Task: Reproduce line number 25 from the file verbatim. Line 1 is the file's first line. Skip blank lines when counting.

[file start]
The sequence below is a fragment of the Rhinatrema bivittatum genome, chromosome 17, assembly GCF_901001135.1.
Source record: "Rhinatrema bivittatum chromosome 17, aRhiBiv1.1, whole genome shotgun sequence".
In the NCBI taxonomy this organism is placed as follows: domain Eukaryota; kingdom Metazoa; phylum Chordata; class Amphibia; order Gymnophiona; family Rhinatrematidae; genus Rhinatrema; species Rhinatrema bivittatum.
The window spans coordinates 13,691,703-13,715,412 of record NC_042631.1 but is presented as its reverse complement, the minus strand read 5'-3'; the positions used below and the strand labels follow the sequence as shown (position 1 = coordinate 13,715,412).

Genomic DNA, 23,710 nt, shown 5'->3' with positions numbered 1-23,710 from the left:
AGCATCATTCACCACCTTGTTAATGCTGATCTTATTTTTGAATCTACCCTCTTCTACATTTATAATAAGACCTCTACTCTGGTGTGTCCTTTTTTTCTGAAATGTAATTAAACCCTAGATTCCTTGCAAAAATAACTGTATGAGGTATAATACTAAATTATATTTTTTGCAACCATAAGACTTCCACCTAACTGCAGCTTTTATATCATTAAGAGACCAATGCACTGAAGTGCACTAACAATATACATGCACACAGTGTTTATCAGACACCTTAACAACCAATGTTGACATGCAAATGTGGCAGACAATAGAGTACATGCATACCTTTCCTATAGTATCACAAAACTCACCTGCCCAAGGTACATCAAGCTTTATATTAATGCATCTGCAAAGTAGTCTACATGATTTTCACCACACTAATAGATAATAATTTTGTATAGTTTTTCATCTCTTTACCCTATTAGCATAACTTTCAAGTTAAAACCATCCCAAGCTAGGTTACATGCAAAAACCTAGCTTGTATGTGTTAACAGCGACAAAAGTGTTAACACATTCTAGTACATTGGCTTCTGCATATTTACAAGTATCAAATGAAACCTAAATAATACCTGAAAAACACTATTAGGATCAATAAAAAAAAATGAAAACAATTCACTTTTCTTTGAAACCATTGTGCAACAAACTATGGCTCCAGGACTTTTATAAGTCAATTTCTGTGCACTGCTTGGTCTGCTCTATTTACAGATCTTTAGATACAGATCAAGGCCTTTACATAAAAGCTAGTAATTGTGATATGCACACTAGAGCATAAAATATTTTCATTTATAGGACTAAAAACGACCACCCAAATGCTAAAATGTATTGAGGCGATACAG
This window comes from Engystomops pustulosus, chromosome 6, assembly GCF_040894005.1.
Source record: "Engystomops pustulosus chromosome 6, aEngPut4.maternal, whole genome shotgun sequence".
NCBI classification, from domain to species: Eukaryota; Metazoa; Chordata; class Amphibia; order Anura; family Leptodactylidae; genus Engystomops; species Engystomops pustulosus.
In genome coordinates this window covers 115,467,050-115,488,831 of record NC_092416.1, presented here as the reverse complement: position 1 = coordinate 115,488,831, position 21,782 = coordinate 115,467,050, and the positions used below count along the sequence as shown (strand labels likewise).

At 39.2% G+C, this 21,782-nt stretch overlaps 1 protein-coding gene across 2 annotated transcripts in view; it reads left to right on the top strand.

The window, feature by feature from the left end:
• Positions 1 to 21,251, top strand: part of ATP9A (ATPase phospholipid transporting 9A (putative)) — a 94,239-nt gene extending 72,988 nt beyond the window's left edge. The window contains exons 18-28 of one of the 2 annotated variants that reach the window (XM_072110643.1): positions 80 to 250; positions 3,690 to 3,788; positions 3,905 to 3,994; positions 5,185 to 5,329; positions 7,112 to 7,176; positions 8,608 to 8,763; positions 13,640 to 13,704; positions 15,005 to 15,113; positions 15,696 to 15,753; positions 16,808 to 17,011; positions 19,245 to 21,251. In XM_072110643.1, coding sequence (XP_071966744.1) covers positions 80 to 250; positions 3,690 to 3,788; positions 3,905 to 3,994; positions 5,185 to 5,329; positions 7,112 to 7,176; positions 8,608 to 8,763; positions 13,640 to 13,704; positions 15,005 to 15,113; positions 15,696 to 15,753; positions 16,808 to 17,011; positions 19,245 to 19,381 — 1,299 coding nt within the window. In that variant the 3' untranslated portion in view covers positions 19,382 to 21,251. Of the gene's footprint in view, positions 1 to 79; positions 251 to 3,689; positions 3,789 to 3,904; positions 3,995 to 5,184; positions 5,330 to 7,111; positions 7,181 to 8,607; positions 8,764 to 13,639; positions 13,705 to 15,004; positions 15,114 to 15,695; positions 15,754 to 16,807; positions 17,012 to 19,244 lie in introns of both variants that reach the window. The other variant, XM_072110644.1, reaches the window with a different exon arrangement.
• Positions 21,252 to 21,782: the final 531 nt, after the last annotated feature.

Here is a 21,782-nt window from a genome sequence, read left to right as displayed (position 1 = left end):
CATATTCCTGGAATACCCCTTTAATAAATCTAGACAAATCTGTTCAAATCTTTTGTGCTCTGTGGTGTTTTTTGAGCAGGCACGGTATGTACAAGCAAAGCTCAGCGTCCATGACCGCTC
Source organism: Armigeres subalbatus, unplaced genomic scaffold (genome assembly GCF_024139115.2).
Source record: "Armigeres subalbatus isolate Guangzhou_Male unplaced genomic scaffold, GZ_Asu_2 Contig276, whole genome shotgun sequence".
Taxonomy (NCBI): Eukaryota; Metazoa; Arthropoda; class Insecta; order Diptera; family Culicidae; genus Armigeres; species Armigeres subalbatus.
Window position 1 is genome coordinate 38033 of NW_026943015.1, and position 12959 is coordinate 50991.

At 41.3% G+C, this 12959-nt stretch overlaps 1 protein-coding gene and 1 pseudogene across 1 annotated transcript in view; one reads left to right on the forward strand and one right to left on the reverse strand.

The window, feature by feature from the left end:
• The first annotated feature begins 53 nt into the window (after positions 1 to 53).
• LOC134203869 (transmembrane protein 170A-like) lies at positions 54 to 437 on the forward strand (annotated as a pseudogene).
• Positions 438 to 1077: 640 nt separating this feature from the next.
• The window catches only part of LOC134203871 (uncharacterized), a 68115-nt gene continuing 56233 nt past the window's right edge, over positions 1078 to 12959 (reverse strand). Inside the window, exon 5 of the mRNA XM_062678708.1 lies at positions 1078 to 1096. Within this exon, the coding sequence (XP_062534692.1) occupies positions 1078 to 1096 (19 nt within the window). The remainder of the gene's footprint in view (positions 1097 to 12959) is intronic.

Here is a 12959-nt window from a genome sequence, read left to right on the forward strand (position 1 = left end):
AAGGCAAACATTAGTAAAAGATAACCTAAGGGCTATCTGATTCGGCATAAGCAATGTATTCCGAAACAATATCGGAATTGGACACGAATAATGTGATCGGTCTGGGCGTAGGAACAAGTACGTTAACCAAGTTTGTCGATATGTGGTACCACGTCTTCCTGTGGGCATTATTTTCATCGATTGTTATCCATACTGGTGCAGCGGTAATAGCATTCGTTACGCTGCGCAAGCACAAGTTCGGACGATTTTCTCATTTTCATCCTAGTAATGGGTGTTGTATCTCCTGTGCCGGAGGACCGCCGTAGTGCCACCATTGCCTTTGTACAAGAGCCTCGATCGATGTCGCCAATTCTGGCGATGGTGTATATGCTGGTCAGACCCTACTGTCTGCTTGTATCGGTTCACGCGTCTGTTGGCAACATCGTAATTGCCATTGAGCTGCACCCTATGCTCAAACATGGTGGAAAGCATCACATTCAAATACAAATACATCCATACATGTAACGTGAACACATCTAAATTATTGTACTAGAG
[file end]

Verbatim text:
• Positions 438 to 1077: 640 nt separating this feature from the next.